Can Wisconsin Republicans Credibly Commit to Compromise?

What do the Wisconsin Senate Democrats hope to accomplish by being absent from the Senate and out of the state? Publicly they claim they fled the state in mid-February in order to prevent the Senate Republicans from passing a bill that would reduce the collective bargaining rights of public employees. In order for the Republicans to pass the bill, three-fifths of the Senators need to be present to constitute a quorum for a vote for passage. There are 19 Republicans and 14 Democrats, meaning that at least one Democrat must be present in the Senate to meet the quorum requirements. A majority of the Republicans present in the Senate may compel the attendance of absent Democrats, but it is unclear whether this is legally possible, as the Democrats are in Illinois where the rules do not necessarily apply (see Joint Rule 11).

Currently, the Democrats are achieving their goal of preventing the Senate Republicans from passing the bill. They claim they will only return if Republicans compromise and remove the collective bargaining portion of the bill. However, there is a problem with this strategy: the Senate Republicans cannot credibly commit to such a compromise. Even if the Republicans promised to negotiate, as soon as the Senate Democrats were present in the Senate, the Republicans could simply pass the bill as it stands (as Republican Governor Walker unknowingly pointed out to a prank caller).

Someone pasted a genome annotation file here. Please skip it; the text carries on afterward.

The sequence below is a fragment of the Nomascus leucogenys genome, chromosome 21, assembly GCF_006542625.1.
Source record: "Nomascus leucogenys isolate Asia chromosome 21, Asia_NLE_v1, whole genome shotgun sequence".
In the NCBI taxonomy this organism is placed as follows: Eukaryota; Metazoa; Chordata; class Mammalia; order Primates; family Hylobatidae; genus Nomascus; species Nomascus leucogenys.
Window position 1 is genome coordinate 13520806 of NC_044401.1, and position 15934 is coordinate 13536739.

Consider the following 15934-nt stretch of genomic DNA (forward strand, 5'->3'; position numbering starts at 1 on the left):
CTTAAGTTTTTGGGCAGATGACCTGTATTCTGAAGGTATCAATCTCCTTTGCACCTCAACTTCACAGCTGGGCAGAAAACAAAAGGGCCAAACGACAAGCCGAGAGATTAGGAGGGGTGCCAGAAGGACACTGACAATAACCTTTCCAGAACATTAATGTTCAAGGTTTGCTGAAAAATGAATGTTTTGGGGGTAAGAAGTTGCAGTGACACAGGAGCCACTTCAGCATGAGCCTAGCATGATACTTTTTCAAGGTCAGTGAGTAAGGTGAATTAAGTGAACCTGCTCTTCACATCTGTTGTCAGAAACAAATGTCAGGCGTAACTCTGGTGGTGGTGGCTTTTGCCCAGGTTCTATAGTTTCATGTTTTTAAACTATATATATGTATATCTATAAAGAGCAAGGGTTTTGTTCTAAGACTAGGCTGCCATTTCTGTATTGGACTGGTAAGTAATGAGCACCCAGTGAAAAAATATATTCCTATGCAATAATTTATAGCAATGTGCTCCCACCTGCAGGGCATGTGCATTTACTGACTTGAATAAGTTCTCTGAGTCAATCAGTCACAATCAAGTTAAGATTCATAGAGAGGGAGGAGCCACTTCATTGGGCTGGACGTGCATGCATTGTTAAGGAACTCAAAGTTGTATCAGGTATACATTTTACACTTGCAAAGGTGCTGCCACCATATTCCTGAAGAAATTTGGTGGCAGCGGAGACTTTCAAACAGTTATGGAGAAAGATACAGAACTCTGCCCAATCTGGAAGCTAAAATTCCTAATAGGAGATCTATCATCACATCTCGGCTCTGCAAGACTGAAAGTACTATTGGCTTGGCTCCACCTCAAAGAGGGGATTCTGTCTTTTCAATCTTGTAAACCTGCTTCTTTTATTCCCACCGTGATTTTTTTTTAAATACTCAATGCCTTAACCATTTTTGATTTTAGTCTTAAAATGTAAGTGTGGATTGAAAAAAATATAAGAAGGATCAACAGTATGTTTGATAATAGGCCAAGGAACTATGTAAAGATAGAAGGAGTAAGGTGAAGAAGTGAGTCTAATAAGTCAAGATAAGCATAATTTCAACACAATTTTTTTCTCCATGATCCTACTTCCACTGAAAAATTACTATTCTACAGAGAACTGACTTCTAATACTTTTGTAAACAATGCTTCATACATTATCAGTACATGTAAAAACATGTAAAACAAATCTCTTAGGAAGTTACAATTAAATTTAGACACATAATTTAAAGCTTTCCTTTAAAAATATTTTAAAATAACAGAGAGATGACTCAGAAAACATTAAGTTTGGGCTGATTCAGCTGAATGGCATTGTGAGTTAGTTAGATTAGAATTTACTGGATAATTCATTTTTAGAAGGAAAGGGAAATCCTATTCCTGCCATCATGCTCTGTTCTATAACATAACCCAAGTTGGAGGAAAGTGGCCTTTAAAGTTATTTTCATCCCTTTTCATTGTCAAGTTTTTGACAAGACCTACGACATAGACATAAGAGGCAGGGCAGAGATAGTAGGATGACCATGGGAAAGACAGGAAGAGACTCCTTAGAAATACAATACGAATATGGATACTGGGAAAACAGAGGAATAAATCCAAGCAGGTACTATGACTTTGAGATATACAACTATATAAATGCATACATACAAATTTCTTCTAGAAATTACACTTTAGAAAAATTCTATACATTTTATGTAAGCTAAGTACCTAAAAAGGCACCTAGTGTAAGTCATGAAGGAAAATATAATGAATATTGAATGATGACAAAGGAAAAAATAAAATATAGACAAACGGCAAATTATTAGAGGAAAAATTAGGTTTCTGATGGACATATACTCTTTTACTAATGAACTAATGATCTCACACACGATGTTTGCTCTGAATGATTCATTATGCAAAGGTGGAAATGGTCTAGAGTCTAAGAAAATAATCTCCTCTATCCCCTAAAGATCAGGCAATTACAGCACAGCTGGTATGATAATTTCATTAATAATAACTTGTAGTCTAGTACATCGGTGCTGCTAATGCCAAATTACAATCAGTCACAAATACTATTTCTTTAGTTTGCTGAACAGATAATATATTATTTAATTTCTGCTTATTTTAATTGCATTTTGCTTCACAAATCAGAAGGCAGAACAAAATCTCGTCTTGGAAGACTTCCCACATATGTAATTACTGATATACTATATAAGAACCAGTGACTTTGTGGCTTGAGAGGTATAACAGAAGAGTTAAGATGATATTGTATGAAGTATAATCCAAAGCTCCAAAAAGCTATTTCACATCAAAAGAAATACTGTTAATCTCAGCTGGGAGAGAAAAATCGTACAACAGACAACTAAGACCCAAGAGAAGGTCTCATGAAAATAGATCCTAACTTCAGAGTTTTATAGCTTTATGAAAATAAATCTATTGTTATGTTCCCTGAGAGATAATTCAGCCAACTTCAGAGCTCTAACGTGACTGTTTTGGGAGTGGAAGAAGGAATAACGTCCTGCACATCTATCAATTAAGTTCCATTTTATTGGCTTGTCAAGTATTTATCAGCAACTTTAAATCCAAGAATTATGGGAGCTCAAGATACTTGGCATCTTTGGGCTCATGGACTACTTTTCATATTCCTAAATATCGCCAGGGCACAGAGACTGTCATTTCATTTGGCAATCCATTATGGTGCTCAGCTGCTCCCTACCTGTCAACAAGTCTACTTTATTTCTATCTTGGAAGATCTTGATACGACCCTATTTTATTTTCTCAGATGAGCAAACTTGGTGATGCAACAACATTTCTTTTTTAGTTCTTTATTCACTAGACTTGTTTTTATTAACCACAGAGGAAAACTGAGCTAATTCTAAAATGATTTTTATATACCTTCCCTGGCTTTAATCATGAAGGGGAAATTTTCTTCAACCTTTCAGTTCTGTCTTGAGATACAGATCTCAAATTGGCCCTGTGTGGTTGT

Perhaps the Democrats thought that by leaving the state of Wisconsin, this would draw a great deal of media attention to the issue, the public would turn against the bill, and the Republicans would back down. Public opinion polls have suggested that the bill and the Governor are now unpopular in the state and today we have learned that this has finally persuaded Republicans to offer a compromise. However, once again, even if the Republicans offer to compromise, can they credibly commit to this compromise when they simply can pass the bill as is?

In the next few weeks it will be interesting to see if the Senate Republicans actually make concessions regarding the bill. Regardless of which version of the bill passes, I believe the Senate Republicans will in retrospect see this event as a misstep on their part. They may eventually pass some version of their coveted anti-labor bill,  but now the Democrats can make sure they suffer for it in November 2012. 

Julie VanDusky-Allen

About Julie VanDusky-Allen

Julie VanDusky-Allen is at Boise State University and received her PhD in Political Science from Binghamton University in 2011. Her research focuses on institutional choice and development, political parties, the legislative process, and Latin American politics.

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